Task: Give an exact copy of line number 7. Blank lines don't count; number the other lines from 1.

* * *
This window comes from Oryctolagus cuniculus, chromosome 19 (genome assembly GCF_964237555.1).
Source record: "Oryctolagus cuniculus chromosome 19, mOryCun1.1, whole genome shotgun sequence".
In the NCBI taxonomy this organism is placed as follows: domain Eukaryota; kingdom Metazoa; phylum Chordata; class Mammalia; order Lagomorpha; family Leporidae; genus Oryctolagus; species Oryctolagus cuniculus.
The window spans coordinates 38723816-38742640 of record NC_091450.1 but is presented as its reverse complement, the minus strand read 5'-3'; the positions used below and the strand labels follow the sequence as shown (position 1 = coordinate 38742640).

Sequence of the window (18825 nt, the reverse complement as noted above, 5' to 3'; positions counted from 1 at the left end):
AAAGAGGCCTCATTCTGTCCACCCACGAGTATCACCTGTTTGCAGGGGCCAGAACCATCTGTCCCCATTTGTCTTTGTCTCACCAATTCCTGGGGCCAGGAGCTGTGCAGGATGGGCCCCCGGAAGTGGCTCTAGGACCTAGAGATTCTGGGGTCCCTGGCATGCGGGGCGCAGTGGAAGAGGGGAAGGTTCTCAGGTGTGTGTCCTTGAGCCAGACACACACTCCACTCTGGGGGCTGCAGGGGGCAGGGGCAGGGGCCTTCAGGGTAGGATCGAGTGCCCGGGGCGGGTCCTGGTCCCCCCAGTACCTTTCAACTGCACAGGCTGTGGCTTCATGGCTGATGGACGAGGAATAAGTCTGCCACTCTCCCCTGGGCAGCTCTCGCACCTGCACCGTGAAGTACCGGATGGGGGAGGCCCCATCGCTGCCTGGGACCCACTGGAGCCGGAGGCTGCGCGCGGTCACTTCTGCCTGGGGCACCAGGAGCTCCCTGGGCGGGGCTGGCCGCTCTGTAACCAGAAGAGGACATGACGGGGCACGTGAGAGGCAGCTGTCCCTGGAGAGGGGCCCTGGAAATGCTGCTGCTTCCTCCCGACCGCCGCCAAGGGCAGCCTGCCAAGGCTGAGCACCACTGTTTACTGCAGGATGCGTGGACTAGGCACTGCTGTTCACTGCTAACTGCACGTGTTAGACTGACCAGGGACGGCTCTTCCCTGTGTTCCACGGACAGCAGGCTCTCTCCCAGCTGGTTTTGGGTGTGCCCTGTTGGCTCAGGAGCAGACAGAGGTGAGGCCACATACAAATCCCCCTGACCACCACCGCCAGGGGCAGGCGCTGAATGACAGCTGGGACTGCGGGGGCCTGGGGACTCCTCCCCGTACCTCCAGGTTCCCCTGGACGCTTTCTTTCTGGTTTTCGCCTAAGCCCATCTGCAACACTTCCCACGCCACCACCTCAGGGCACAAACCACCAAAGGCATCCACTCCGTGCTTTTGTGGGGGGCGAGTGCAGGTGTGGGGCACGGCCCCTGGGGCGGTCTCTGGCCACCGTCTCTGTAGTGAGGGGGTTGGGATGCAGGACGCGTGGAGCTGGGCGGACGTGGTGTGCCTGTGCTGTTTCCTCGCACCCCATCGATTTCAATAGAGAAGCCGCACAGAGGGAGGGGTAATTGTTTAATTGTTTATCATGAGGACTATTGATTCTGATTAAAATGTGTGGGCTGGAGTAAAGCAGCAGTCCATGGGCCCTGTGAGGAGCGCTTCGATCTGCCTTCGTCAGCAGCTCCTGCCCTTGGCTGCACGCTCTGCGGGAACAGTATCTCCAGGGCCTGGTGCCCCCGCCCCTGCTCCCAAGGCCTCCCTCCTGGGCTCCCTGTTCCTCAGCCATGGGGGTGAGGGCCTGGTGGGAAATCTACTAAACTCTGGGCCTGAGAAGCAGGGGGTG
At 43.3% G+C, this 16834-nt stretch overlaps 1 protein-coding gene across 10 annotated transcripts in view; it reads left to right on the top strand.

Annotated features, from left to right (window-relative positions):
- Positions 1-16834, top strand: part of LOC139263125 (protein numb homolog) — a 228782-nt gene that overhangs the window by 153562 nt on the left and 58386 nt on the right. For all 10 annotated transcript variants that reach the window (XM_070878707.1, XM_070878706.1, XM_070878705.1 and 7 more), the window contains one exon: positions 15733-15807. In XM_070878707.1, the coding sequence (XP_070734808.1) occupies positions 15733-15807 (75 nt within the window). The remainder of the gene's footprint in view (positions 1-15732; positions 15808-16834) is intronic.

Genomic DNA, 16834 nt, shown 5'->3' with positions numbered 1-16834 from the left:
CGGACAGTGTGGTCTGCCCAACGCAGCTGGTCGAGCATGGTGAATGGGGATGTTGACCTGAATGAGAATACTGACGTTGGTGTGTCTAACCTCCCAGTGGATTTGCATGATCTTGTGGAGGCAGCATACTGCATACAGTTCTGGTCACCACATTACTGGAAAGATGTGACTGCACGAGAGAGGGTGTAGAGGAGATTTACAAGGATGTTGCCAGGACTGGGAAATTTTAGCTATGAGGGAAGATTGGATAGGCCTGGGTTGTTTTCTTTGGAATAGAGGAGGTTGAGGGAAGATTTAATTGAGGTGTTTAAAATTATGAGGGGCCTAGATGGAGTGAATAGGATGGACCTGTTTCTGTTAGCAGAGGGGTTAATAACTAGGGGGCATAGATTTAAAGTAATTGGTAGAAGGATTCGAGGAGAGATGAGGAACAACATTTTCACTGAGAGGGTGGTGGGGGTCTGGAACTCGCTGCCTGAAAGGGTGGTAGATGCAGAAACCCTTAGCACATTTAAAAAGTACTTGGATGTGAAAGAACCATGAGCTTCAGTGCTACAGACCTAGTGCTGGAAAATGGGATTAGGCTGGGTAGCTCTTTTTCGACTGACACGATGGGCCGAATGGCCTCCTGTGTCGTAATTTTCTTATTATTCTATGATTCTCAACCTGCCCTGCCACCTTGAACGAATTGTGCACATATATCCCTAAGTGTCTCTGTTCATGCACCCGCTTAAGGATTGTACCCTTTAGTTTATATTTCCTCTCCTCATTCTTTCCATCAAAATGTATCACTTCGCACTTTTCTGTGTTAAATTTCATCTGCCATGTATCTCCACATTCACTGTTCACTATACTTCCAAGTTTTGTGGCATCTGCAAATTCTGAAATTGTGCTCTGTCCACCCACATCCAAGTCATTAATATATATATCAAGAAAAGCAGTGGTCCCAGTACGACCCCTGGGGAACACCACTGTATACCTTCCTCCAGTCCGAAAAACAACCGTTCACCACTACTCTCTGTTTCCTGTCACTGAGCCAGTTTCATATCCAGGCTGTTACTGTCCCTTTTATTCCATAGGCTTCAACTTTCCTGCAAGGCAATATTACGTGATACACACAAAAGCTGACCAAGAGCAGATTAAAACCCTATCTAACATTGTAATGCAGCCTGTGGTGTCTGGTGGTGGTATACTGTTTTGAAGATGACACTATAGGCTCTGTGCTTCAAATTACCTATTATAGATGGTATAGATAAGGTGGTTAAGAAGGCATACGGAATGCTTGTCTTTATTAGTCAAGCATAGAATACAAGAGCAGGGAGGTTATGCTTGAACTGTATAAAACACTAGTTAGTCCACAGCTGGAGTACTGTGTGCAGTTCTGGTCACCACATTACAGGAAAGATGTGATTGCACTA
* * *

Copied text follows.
At 43.3% G+C, this 16834-nt stretch overlaps 1 protein-coding gene across 10 annotated transcripts in view; it reads left to right on the top strand.